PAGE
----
Table of contents(15 chapters)
This chapter examines some of the challenges and emerging strategies for authoring, distributing, managing, and evaluating Intelligent Tutoring Systems (ITSs) to support computer-based adaptive instruction for teams of learners. Several concepts related to team tutoring are defined along with team processes, and fundamental tutoring concepts are provided including a description of the learning effect model (LEM), an exemplar describing interaction between learners and ITSs with the goal of realizing optimal tutor decisions. The challenges noted herein are closely related to the LEM and range from acquisition of learner data, synthesis of individual learner and team state models based on available data, and tutor decisions which center on optimizing strategies (recommendations) and tactics (actions) given the state of the learner, the team, and the conditions under which they are being instructed, the environment. Finally, we end this chapter with recommendations on how to use this book to understand and design effective ITSs for teams.
Part I Concepts for Understanding Team Training
The use of teams is ubiquitous in organizations, yet teams are not always effective. Much work has been conducted to understand those factors that facilitate effective team training. While much has been learned, there is no escaping the fact that team training is a complex, resource intensive endeavor. Recent advancements in the area of intelligent tutoring may provide a way forward as one method by which to reduce some of the ongoing resource requirements involved in team training. The current chapter relies on the science of team training to describe a tool, team task analysis, that should be considered in building ITSs that move beyond the training of individual tasks to those which are team-based. In that vein, an overview of team task analysis is provided, how it differs from individual task analysis, and what it may contribute to the design of ITS for teams. In doing so, we put forth five considerations that are somewhat unique as compared with traditional task analysis as well as some corresponding guidance from the literature in light of these considerations. It is our hope that this information will not only be useful to those building team-based ITSs, but spur future thought.
Team cognition research continues to evolve as the need for understanding and improving complex problem solving itself grows. Complex problem solving requires members to engage in a number of complicated collaborative processes to generate solutions. This chapter illustrates how the Macrocognition in Teams model, developed to guide research on these processes, can be utilized to propose how intelligent tutoring systems (ITSs) could be developed to train collaborative problem solving. Metacognitive prompting, based upon macrocognitive processes, was offered as an intervention to scaffold learning these complex processes. Our objective is to provide a theoretically grounded approach for linking intelligent tutoring research and development with team cognition. In this way, team members are more likely to learn how to identify and integrate relevant knowledge, as well as plan, monitor, and reflect on their problem-solving performance as it evolves. We argue that ITSs that utilize metacognitive prompting that promotes team planning during the preparation stage, team knowledge building during the execution stage, and team reflexivity and team knowledge sharing interventions during the reflection stage can improve collaborative problem solving.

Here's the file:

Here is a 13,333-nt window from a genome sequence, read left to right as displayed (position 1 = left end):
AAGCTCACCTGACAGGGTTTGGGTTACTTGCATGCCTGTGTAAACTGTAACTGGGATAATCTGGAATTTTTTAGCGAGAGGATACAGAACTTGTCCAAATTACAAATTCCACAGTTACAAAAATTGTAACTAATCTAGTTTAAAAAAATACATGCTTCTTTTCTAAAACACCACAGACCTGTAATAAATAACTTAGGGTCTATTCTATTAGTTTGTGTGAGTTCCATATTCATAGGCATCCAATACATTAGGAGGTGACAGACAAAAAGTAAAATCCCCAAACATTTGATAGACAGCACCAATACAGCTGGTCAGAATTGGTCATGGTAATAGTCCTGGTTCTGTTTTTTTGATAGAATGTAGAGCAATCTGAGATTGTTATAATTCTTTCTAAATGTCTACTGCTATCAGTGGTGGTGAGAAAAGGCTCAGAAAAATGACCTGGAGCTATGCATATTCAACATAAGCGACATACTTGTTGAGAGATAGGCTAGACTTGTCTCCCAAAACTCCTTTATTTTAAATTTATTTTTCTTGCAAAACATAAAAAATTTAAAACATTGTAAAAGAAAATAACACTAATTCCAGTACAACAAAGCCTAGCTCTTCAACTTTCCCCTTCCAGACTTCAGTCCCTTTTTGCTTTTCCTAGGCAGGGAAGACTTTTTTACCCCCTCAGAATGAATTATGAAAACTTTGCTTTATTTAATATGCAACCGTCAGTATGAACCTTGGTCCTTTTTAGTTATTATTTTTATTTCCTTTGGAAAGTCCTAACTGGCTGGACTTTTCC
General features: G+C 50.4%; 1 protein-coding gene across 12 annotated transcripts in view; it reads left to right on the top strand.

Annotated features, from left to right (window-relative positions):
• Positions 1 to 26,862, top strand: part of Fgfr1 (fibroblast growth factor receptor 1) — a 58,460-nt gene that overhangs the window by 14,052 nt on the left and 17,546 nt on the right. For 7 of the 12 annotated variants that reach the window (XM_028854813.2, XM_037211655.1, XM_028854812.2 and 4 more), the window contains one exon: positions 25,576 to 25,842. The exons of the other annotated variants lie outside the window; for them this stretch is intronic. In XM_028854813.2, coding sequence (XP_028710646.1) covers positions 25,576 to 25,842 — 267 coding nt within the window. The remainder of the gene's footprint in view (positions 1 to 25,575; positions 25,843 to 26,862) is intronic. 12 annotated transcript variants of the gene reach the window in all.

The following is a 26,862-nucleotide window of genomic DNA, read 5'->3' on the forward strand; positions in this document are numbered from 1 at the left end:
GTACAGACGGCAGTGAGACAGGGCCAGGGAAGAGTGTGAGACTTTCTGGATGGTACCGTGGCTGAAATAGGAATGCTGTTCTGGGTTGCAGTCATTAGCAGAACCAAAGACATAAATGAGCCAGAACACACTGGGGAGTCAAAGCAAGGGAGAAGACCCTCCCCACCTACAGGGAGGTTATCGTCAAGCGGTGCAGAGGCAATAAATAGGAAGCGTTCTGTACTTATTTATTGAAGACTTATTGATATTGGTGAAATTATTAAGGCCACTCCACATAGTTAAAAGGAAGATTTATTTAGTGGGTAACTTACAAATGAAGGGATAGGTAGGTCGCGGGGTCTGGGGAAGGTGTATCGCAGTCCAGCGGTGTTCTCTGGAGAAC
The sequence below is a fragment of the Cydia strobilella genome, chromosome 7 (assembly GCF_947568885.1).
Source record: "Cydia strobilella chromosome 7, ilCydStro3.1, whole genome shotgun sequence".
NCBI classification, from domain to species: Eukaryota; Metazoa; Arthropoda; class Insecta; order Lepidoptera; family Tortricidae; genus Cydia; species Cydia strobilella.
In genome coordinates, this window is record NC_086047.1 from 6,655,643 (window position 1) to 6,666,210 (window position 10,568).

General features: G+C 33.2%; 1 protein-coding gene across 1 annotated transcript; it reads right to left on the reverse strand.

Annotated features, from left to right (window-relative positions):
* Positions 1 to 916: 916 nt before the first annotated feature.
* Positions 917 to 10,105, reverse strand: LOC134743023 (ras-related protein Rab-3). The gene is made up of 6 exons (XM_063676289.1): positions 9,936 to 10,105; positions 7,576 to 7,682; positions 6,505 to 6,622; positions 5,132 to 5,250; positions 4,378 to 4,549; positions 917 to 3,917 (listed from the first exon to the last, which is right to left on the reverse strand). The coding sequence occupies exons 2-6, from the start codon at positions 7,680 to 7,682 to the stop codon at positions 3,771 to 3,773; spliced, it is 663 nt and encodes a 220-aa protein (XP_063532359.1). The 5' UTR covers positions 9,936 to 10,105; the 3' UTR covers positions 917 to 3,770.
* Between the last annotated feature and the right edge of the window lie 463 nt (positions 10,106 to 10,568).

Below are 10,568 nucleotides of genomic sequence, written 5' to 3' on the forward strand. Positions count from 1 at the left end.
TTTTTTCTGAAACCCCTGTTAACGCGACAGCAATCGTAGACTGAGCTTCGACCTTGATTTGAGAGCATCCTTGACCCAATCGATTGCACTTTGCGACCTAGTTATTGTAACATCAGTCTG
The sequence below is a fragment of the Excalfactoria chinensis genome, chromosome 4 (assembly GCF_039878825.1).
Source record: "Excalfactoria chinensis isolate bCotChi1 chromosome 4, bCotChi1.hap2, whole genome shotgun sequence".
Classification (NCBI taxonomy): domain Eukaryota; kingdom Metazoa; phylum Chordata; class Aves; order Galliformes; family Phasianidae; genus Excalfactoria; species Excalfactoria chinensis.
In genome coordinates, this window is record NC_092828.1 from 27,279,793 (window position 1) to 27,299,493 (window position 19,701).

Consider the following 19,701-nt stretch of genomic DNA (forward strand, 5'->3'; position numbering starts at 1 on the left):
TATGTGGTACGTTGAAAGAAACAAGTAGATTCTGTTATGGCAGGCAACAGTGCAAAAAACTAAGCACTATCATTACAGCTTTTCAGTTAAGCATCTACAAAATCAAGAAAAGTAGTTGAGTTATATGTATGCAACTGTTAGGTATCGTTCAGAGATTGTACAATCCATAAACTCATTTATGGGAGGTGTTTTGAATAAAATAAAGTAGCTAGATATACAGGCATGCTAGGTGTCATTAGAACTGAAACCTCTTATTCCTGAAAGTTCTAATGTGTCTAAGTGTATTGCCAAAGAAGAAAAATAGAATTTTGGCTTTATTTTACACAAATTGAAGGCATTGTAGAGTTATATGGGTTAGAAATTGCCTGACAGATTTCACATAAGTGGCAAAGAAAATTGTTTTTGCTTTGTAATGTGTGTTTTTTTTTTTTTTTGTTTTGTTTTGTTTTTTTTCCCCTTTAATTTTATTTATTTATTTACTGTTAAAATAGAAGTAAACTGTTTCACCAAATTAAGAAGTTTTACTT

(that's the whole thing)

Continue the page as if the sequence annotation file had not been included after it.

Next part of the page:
Teams focus on a common and valued goal, and effective teams are able to alter their behaviors in pursuit of this goal. When teams are viewed in the context of a dynamic environment, they must adapt to challenges in the environment in order to maintain team effectiveness. In this light, we describe various sources of team variation and how they combine with individual-level, team-level, and dynamical mechanisms for maintaining team effectiveness in a dynamic environment. The combination of these elements produces a systems view of team effectiveness. Our goals are to begin to define, both in words and in operational terms, team effectiveness from this perspective and to evaluate this definition in the context of team training using intelligent tutoring systems (team ITS). In addressing these goals, we present an example of real-time analysis of team effectiveness and some challenges for team ITS training based on a dynamical systems view of team effectiveness.